Brittany Maynard on Death with Dignity

Brittany Maynard, 29, took her life on 1 November 2014 following a diagnosis of inoperable brain cancer.

On 7 October 2014, an op-ed piece written by 29-year-old newlywed Brittany Maynard of Oregon was widely read and

shared. In it, Maynard explained that she planned to take her own life on 1 November 2014 rather than die of the terminal cancer with which she had been diagnosed.

Maynard’s essay was published on CNN and not only widely shared but widely questioned by those unsettled by the 29-year-old’s calm, reasoned tone in describing the tragic circumstances that befell her family in 2014.

Brittany stated on 1 January 2014, she was diagnosed with brain cancer after suffering unexplained headaches for several months. Maynard and husband David Diaz put aside their goal of starting a family to attend to Brittany’s sudden and severe illness, and she explained how she and her family arrived at their painful decision to move to Oregon and end Brittany’s life:


Our lives devolved into hospital stays, doctor consultations and medical research. Nine days after my initial diagnoses, I had a partial craniotomy and a partial resection of my temporal lobe. Both surgeries were an effort to stop the growth of my tumor.

In April, I learned that not only had my tumor come back, but it was more aggressive. Doctors gave me a prognosis of six months to live.

Because my tumor is so large, doctors prescribed full brain radiation. I read about the side effects: The hair on my scalp would have been singed off. My scalp would be left covered with first-degree burns. My quality of life, as I knew it, would be gone.

After months of research, my family and I reached a heartbreaking conclusion: There is no treatment that would save my life, and the recommended treatments would have destroyed the time I had left.


 

Maynard detailed her available options, noting her relative youth and otherwise good health meant a terminal decline could last weeks or months. The potential loss of her faculties and cognitive abilities in hospice care were, Maynard said, considerations that led her to move to Oregon in order to legally die on her own terms:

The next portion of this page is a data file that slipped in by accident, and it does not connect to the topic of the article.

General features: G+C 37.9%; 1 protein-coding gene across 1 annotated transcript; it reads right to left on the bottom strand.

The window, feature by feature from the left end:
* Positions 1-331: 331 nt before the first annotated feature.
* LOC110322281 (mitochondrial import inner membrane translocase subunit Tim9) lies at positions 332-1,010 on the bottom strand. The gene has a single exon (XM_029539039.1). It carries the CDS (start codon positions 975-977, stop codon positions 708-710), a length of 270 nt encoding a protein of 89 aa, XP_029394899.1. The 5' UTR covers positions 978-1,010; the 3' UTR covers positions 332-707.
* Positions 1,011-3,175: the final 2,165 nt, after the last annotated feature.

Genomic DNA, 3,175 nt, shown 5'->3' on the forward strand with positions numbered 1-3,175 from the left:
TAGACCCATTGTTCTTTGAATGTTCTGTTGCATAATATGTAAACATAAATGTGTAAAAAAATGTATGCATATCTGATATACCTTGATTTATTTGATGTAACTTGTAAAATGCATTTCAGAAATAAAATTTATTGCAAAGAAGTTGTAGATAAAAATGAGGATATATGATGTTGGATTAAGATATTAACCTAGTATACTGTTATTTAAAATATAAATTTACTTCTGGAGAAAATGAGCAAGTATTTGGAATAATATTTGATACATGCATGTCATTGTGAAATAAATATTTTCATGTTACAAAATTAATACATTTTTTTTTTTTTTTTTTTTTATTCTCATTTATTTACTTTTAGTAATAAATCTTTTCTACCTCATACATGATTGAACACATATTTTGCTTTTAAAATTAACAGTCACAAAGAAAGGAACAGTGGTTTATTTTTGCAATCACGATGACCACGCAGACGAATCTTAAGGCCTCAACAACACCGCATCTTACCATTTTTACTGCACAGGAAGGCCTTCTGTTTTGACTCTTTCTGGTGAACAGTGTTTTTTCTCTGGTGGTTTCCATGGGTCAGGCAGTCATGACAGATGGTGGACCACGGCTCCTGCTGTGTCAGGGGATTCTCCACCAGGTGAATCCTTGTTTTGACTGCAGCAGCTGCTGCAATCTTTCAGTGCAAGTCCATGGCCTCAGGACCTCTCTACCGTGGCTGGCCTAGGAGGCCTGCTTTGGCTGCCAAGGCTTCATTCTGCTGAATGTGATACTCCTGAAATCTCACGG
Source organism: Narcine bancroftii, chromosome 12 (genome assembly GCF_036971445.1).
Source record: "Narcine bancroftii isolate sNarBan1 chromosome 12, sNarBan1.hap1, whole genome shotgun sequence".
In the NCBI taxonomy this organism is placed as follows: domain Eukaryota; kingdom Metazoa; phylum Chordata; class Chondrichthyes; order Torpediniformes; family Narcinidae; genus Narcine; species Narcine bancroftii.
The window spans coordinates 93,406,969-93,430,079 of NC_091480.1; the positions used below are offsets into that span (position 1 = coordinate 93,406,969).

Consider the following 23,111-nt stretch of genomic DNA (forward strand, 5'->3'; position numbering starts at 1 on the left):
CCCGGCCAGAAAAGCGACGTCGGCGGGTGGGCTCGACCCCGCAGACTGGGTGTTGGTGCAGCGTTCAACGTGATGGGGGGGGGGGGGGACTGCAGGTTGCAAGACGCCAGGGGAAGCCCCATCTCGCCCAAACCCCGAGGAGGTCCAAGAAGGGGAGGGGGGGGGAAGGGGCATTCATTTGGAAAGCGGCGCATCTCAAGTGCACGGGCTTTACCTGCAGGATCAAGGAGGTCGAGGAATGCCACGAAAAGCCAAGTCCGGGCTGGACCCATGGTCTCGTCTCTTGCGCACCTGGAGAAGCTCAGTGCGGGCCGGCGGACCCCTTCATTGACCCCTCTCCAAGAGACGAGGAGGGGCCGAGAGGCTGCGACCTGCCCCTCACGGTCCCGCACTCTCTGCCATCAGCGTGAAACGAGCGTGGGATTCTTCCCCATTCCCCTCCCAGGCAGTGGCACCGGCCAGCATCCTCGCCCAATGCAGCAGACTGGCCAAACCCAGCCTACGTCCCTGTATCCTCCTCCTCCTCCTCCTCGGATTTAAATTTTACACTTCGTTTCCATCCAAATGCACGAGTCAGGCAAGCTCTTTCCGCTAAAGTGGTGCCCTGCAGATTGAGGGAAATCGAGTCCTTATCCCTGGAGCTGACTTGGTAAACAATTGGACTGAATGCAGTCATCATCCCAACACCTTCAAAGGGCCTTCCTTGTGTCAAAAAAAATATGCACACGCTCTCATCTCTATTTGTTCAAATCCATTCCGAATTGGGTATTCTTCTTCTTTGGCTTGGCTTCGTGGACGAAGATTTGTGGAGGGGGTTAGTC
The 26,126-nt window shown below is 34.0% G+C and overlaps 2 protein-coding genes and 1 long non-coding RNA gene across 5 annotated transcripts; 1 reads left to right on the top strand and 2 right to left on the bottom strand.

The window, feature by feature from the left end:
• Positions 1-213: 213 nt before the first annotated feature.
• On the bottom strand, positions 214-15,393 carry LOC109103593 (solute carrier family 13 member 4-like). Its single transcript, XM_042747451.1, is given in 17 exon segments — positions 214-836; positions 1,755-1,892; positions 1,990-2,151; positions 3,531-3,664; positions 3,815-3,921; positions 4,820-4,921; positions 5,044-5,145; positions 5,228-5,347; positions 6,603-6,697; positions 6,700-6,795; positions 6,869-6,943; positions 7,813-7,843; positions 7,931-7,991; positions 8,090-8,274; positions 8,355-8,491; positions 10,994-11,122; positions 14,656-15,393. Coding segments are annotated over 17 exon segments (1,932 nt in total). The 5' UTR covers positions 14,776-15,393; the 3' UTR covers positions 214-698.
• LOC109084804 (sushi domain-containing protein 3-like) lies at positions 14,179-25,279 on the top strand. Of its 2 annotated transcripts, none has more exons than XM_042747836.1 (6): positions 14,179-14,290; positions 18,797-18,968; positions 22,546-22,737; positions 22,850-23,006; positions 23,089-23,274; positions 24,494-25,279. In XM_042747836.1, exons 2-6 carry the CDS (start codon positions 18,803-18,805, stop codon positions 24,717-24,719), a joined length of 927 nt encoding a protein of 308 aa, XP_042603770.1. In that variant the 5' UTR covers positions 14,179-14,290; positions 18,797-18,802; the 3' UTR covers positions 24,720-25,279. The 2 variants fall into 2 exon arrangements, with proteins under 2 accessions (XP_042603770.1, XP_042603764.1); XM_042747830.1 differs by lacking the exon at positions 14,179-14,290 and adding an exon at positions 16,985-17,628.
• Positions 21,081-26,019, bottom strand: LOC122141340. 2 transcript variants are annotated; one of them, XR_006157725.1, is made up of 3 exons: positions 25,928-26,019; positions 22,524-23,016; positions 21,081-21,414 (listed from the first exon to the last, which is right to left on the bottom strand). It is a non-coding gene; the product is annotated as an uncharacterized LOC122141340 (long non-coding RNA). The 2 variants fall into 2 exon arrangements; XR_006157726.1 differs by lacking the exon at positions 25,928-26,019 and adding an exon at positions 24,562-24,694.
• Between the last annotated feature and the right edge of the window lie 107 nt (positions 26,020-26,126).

I did not want this nightmare scenario for my family, so I started researching death with dignity. It is an end-of-life option for mentally competent, terminally ill patients with a prognosis of six months or less to live. It would enable me to use the medical practice of aid in dying: I could request and receive a prescription from a physician for medication that I could self-ingest to end my dying process if it becomes unbearable.

 

Maynard said in the end, her choice was not whether or not to die, but how to die. She told People magazine that:


My glioblastoma is going to kill me, and that’s out of my control. I’ve discussed with many experts how I would die from it, and it’s a terrible, terrible way to die. Being able to choose to go with dignity is less terrifying.

 

On 1 November 2014, Brittany followed through on her plans and ended her life:


Brittany Maynard, who became the public face of the controversial right-to-die movement over the last few weeks, ended her own life [on November 1] at her home in Portland, Oregon. She was 29.

“Goodbye to all my dear friends and family that I love. Today is the day I have chosen to pass away with dignity in the face of my terminal illness, this terrible brain cancer that has taken so much from me … but would have taken so much more,” she wrote on Facebook. “The world is a beautiful place, travel has been my greatest teacher, my close friends and folks are the greatest givers. I even have a ring of support around my bed as I type … Goodbye world. Spread good energy. Pay it forward!”


 

More information on Brittany Maynard and her end-of-life advocacy efforts can be found at the Brittany Fund‘s website.

Last updated:   2 November 2014

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